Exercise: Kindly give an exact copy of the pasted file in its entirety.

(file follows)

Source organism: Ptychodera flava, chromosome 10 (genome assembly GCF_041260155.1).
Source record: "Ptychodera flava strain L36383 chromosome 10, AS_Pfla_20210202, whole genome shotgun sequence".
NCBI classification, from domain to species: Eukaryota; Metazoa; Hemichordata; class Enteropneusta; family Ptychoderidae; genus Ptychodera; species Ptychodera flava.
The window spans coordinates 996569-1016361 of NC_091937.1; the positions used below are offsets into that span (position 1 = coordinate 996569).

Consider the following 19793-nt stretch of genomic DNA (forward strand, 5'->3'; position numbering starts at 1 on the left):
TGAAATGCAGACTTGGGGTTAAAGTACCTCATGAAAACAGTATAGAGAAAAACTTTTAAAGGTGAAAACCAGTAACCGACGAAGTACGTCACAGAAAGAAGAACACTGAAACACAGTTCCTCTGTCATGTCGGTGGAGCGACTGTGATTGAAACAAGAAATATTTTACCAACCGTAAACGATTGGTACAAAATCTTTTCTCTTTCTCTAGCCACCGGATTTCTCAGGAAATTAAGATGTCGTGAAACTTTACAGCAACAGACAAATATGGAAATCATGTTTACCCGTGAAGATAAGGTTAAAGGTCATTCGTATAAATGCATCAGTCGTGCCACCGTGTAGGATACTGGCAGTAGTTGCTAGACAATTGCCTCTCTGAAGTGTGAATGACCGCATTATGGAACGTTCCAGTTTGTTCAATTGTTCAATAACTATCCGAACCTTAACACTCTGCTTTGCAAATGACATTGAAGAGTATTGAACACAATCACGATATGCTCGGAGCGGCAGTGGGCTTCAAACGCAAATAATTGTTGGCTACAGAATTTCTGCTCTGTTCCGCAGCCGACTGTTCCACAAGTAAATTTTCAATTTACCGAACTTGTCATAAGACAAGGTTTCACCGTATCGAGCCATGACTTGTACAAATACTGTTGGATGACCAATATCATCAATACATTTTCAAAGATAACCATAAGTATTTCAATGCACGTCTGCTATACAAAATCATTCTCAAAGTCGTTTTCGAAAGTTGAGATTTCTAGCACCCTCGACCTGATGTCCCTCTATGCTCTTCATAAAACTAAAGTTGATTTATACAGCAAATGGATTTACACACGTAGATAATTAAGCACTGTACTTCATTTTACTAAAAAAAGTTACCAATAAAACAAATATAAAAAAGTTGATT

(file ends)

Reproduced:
Source organism: Ptychodera flava, chromosome 10 (genome assembly GCF_041260155.1).
Source record: "Ptychodera flava strain L36383 chromosome 10, AS_Pfla_20210202, whole genome shotgun sequence".
NCBI classification, from domain to species: Eukaryota; Metazoa; Hemichordata; class Enteropneusta; family Ptychoderidae; genus Ptychodera; species Ptychodera flava.
The window spans coordinates 996569-1016361 of NC_091937.1; the positions used below are offsets into that span (position 1 = coordinate 996569).

Consider the following 19793-nt stretch of genomic DNA (forward strand, 5'->3'; position numbering starts at 1 on the left):
TGAAATGCAGACTTGGGGTTAAAGTACCTCATGAAAACAGTATAGAGAAAAACTTTTAAAGGTGAAAACCAGTAACCGACGAAGTACGTCACAGAAAGAAGAACACTGAAACACAGTTCCTCTGTCATGTCGGTGGAGCGACTGTGATTGAAACAAGAAATATTTTACCAACCGTAAACGATTGGTACAAAATCTTTTCTCTTTCTCTAGCCACCGGATTTCTCAGGAAATTAAGATGTCGTGAAACTTTACAGCAACAGACAAATATGGAAATCATGTTTACCCGTGAAGATAAGGTTAAAGGTCATTCGTATAAATGCATCAGTCGTGCCACCGTGTAGGATACTGGCAGTAGTTGCTAGACAATTGCCTCTCTGAAGTGTGAATGACCGCATTATGGAACGTTCCAGTTTGTTCAATTGTTCAATAACTATCCGAACCTTAACACTCTGCTTTGCAAATGACATTGAAGAGTATTGAACACAATCACGATATGCTCGGAGCGGCAGTGGGCTTCAAACGCAAATAATTGTTGGCTACAGAATTTCTGCTCTGTTCCGCAGCCGACTGTTCCACAAGTAAATTTTCAATTTACCGAACTTGTCATAAGACAAGGTTTCACCGTATCGAGCCATGACTTGTACAAATACTGTTGGATGACCAATATCATCAATACATTTTCAAAGATAACCATAAGTATTTCAATGCACGTCTGCTATACAAAATCATTCTCAAAGTCGTTTTCGAAAGTTGAGATTTCTAGCACCCTCGACCTGATGTCCCTCTATGCTCTTCATAAAACTAAAGTTGATTTATACAGCAAATGGATTTACACACGTAGATAATTAAGCACTGTACTTCATTTTACTAAAAAAAGTTACCAATAAAACAAATATAAAAAAGTTGATT